The authors are eminently qualified to write on the subject of the handcart migration. A lifetime of research in western history has provided them with the general background for this account, and, as descendants of Utah pioneers and of one who crossed the plains in a handcart company, the ability to write history and edit historical documents is enhanced by personal interest. Dr. Hafen first treated this subject in a master’s thesis completed at the University of Utah in 1919. He and Mrs. Hafen have been adding to their store of knowledge concerning the journeys by handcart since that time.
Many scholarly volumes have been produced by the Hafens, all widely acclaimed by fellow historians and those with a more general interest in western history, but this reviewer anticipates that Handcarts to Zion will add many new readers to the previous list, particularly from “Mormon” households. The extensive use of source materials and the thoroughness of the research, with the resulting wealth of information available in this study, make it apparent that the work will be basic to any study of the westward movement of the “Mormon” pioneers that may be undertaken in the future.
Ten handcart companies made the journey of over a thousand miles overland to Salt Lake valley between 1856 and 1860. Of the almost 3,000 members of these companies about 250 died en route. It had been predicted that those walking, pulling, and pushing the handcarts bearing all their earthly possessions, could travel with greater speed than the wagon trains hampered by slow moving ox teams. The first three companies tended to bear out the prediction. The fourth and fifth and now famous Willie and Martin companies resulted in stark tragedy. Only the prompt action of Brigham Young and his associates in sending out rescue parties kept the number who died as low as it was.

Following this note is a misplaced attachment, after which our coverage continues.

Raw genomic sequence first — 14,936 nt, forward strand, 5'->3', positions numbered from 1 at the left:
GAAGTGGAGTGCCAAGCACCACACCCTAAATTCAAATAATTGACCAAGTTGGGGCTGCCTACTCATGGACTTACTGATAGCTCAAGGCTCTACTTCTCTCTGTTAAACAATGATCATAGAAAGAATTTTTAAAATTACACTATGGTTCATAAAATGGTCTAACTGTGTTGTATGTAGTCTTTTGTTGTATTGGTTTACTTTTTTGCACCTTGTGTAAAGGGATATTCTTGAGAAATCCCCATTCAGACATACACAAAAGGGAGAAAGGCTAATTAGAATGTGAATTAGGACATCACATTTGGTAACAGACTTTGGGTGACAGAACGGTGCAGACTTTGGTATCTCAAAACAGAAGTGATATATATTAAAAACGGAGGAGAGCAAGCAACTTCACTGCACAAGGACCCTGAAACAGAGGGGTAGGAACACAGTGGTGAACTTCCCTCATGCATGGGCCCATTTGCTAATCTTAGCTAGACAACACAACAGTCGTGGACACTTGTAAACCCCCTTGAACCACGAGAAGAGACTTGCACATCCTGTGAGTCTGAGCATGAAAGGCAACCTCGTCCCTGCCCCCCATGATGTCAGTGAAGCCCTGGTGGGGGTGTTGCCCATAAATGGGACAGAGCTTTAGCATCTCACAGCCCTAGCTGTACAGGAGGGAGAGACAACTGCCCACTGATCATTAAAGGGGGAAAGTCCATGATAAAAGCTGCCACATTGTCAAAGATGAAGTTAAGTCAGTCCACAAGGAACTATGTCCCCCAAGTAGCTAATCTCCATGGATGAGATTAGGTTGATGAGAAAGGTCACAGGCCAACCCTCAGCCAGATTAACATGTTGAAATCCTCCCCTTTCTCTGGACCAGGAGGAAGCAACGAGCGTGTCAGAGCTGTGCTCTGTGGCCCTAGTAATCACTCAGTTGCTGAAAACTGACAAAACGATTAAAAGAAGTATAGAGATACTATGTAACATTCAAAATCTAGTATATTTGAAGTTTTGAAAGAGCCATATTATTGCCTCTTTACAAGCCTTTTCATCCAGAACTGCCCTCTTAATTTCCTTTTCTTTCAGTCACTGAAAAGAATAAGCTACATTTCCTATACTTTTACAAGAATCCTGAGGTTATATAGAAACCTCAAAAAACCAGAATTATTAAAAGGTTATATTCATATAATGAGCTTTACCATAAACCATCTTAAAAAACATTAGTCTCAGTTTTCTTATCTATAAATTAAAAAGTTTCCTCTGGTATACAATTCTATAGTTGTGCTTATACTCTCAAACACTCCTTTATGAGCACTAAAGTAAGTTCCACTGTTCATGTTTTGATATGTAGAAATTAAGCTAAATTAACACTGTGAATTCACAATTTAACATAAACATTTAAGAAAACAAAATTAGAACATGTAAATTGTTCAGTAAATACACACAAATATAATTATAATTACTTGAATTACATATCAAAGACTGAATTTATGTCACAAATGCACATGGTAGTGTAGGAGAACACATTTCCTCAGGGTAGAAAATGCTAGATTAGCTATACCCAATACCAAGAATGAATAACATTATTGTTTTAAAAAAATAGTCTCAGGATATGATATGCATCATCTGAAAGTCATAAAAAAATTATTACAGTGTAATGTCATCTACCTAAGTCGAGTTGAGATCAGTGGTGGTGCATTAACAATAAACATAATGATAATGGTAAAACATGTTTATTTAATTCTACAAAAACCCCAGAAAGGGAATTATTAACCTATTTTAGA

Although the church leaders reported that the 1856 tragedies did not discourage them, and a group of missionaries were sent east by handcart from Utah to demonstrate how practical this mode of travel was, only five more companies made the trek during the years from 1857 to 1860, when the tenth and last group with their two-wheeled vehicles arrived in Utah.
Today the handcart experiment is one of the many curiosities in the annals of western history. With the pony express, the trail drives, the rush for gold, trapping for beaver, vigilantes, Indian massacres, and other phenomena, the story of the handcart migrations with the accompanying heartaches, tragedy, faith, and devotion adds color to the many threaded tapestry which is early western history.
Appropriate illustrations and a map of the handcart route add interest and enhance the good workmanship that has come to be expected in the publications of the Arthur H. Clark Company. Professional historians, western history enthusiasts, those interested in Mormon church history, and other lay readers will find interesting information available to them in this useful study.